Gerald Clarke is the author of Capote, the much acclaimed,
bestselling biography of Truman Capote. He has also written for
many magazines, including Esquire, Architectural
Digest, and Time, where for many years he was a senior
writer. A native of Los Angeles and a graduate of Yale, he now
lives in Bridgehampton, in eastern Long Island, New York.
Yet another biography of Judy Garland? Yes, but this one by Clarke, author of the acclaimed Capote, could possibly stand as the definitive work on the troubled actress/singer. It was ten years in the making and was extensively researched; Clarke even had access to Garland's unpublished autobiography. Garland, n‚e Frances "Babe" Gumm, was born into a show business family, which boded well for her own career. However, according to Clarke, her father was a closet homosexual who liked young boys, her mother took lovers, and neither spent much time together. This perhaps was a harbinger of the personal difficulties Garland would encounter. Clarke's meticulous research offers some revelations. He asserts that Garland's mother, not the much-maligned MGM studio executives, started Garland on the pill roller coaster that would be her downfall. This is a necessary purchase, even for libraries already holding books on Garland, as there is sure to be demand; Clarke has a big publicity tour planned. Highly recommended for all libraries. [Previewed in Prepub Alert, LJ 11/1/00.]--Rosellen Brewer, Monterey Bay Area Cooperative Lib. Syst., CA Copyright 2000 Cahners Business Information.
Judy Garland's on-screen longing for a land where "sorrows melt like lemon drops away above the chimney tops" was answered with a life plagued by emotional agony, dependency on drugs and alcohol, exploitative relationships, suicide attempts and physical violence. This exhaustively researched and illuminating biography by Clarke, whose bestselling 1988 life of Truman Capote won critical praise, is as compassionate as it is wrenching. It follows the basic themes established by the best of the more than 20 biographies and memoirs of Garland that have appeared since her 1969 death (in particular, Gerald Frank's 1975 bio, authorized by her family). But while most portray Garland as tormented by inexorable and sometimes inexplicable inner demons, Clarke brings to his work a far harsher evaluation of how the singer was treated by her employers, family and lovers: her mother gave her amphetamines at the age of four; producers at MGM sexually harassed her as a young teen; husband Vincente Minnelli cheated on her with men soon after their marriage; husband Sid Luft stole millions from her; fourth husband Mark Herron had an affair with Garland's son-in-law, Peter Allen (then married to Liza Minnelli). Many of Clarke's revelations are of a sexual nature--he mentions affairs with Sinatra, Glenn Ford, Yul Brynner and Tyrone Power as well as with women. Other revelations, such as of Garland attacking her young son, Joey, with a butcher's knife, are simply shocking. Yet Clarke never exploits this volatile material as cheap gossip; instead, he deftly weaves it into a detailed, respectful and haunting portrait. (Apr.) Copyright 2000 Cahners Business Information.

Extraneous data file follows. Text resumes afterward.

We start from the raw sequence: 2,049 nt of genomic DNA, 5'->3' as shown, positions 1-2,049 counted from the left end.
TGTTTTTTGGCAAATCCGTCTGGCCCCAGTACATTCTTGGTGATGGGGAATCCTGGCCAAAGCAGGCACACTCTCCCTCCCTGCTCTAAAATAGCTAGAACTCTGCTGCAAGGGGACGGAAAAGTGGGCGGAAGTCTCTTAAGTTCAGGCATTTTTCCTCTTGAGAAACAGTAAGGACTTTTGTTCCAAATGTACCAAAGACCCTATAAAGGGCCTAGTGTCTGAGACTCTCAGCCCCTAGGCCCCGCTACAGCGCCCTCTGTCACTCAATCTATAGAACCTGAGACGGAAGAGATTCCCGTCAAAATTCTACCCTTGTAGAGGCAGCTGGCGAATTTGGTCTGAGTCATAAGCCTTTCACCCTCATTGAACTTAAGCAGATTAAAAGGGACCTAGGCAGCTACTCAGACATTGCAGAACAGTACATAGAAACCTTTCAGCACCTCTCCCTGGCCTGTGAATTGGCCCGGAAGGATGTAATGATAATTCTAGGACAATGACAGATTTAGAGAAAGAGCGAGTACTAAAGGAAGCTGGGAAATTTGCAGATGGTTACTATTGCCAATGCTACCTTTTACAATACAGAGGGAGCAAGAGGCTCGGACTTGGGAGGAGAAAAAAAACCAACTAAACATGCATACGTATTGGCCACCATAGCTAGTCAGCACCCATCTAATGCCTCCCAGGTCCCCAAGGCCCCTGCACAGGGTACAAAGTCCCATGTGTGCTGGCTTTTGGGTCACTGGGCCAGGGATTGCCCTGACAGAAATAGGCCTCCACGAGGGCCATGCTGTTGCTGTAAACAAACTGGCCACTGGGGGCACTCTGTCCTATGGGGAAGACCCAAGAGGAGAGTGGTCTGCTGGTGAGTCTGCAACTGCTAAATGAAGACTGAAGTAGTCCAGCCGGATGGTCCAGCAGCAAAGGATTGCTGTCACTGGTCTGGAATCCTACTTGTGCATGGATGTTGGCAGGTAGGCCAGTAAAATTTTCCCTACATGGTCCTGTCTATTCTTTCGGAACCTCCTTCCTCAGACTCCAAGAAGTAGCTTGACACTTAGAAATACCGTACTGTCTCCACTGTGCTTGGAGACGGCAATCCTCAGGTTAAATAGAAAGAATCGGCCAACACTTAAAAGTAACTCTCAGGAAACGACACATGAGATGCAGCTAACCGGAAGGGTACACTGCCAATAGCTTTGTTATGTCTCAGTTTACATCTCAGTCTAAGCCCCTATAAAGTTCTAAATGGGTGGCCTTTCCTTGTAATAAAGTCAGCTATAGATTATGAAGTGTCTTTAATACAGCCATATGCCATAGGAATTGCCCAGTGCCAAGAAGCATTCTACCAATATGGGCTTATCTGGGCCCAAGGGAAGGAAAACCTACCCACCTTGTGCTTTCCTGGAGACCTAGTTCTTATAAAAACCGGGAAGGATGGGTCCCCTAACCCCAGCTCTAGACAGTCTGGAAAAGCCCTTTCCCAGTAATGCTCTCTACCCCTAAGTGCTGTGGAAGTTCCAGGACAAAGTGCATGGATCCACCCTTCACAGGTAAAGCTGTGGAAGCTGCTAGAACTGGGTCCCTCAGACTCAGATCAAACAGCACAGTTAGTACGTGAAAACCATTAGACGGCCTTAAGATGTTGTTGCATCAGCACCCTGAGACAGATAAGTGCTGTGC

"One of the most comprehensive biographies of entertainment icon
Judy garland to date ... Clarke's skills as a storyteller make
Garland's tale read like a heartbreaking novel."
-- US Weekly
"A compelling read ... in a big, gutsy biography, Gerald Clarke
brings insight and fresh detail to Judy Garland's story."
-- Entertainment Weekly "The last, best, and only essential account."
-- The Philadelphia Inquirer